The head keyword refers to the most recent migration. You can also migrate to a specific version by providing its identifier (the part of the filename before the description).

If you ever need to undo a migration, you can use the downgrade command:

$ alembic downgrade -1

The -1 keyword refers to the previous version. Like upgrade, you can also provide a specific version identifier.

Version Control

By tracking each migration script in your version control system (like Git), you can maintain a detailed history of your database schema. This makes it easy to see when changes were made and why. Plus, other developers can simply pull the latest changes and run alembic upgrade head to update their local databases.

Remember to always create a new migration script when changing your SQLAlchemy models. Even for minor changes, it’s much safer than manually updating the schema and risking data loss or corruption.

Flask-Migrate or Alembic

Both Alembic and Flask-Migrate are excellent tools for handling database migrations with SQLAlchemy. The choice between them often comes down to your specific needs and preferences.

Alembic is a powerful and flexible tool that gives you fine-grained control over your migrations. It’s created by the same team behind SQLAlchemy, so it integrates smoothly with SQLAlchemy’s ORM. Alembic supports a wide range of databases and migration operations.

Flask-Migrate, on the other hand, is a Flask extension that adds some additional convenience on top of Alembic. It simplifies the process of initializing Alembic and running migrations, and it provides command-line commands that are easy to use. It’s a great choice if you’re using Flask and want a more streamlined workflow for your migrations.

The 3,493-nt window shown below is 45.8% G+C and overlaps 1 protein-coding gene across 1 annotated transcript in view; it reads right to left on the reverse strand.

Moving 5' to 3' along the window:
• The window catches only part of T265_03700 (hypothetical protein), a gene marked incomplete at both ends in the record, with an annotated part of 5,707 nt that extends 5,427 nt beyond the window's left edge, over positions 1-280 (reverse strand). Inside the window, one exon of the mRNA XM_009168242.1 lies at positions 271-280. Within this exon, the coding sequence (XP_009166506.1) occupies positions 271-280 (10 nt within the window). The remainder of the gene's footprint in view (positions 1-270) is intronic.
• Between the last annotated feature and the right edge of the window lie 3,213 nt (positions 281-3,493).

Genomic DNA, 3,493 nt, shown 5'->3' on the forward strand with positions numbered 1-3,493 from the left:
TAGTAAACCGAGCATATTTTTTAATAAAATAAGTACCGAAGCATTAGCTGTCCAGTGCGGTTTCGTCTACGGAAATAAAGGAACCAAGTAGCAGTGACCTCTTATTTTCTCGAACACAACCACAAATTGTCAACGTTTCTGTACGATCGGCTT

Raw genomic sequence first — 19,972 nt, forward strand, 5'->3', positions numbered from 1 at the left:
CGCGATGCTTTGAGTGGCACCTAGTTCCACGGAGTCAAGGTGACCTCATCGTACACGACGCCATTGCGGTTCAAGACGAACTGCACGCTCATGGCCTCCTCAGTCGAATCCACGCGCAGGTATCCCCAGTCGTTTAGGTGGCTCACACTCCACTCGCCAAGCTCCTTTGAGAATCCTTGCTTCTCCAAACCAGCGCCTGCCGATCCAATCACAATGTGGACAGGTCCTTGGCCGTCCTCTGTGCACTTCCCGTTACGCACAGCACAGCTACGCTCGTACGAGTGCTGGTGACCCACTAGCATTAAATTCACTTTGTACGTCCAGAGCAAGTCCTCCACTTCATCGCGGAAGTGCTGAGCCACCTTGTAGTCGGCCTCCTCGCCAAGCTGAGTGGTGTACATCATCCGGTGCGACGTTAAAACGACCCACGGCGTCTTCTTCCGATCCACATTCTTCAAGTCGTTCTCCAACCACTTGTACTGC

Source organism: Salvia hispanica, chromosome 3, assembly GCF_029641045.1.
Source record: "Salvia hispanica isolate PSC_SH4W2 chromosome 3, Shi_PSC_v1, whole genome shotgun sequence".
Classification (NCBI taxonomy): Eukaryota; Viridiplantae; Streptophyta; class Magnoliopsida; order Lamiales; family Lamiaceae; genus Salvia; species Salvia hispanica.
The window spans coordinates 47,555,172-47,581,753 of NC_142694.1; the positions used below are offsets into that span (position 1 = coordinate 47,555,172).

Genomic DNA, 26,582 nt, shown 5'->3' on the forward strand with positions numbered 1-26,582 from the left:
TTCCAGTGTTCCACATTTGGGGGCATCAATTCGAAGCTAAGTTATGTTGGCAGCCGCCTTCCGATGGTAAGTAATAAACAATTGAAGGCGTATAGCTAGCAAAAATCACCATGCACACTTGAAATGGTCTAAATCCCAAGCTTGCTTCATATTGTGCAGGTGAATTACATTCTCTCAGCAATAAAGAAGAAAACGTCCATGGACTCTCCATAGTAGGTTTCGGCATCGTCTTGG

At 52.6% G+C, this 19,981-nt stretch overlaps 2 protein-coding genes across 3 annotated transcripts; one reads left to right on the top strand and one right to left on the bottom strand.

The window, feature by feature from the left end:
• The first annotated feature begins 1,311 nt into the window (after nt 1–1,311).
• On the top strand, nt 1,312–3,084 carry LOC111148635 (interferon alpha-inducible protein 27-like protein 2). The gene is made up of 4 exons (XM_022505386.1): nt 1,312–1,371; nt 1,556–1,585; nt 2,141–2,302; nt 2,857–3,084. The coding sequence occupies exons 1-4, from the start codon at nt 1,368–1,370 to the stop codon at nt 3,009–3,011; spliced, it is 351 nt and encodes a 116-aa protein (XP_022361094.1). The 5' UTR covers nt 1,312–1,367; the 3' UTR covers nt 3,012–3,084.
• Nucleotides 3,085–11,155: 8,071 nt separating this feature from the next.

If you’re working on a Flask application, Flask-Migrate may be the most straightforward choice since it integrates tightly with Flask’s ecosystem and makes handling migrations a bit simpler. However, if you’re not using Flask, or if you need the advanced features and flexibility of Alembic, you might choose to use Alembic directly.

In summary, both tools are excellent for managing database migrations in SQLAlchemy-based applications, and your choice will largely depend on your specific use case and personal preference.


Managing changes to a database schema can be complex, especially for large applications. Using a migration tool like Flask-Migrate can help to simplify this process, and keep your database schema consistent and version controlled.

In this tutorial, we’ve seen how to set up Flask-Migrate, create and apply migrations, and manage migrations in version control. We’ve also seen how to set up Alembic, create and manage migrations. As with the previous tutorials in this series, we encourage you to try these concepts in your own projects, and to explore further based on your needs.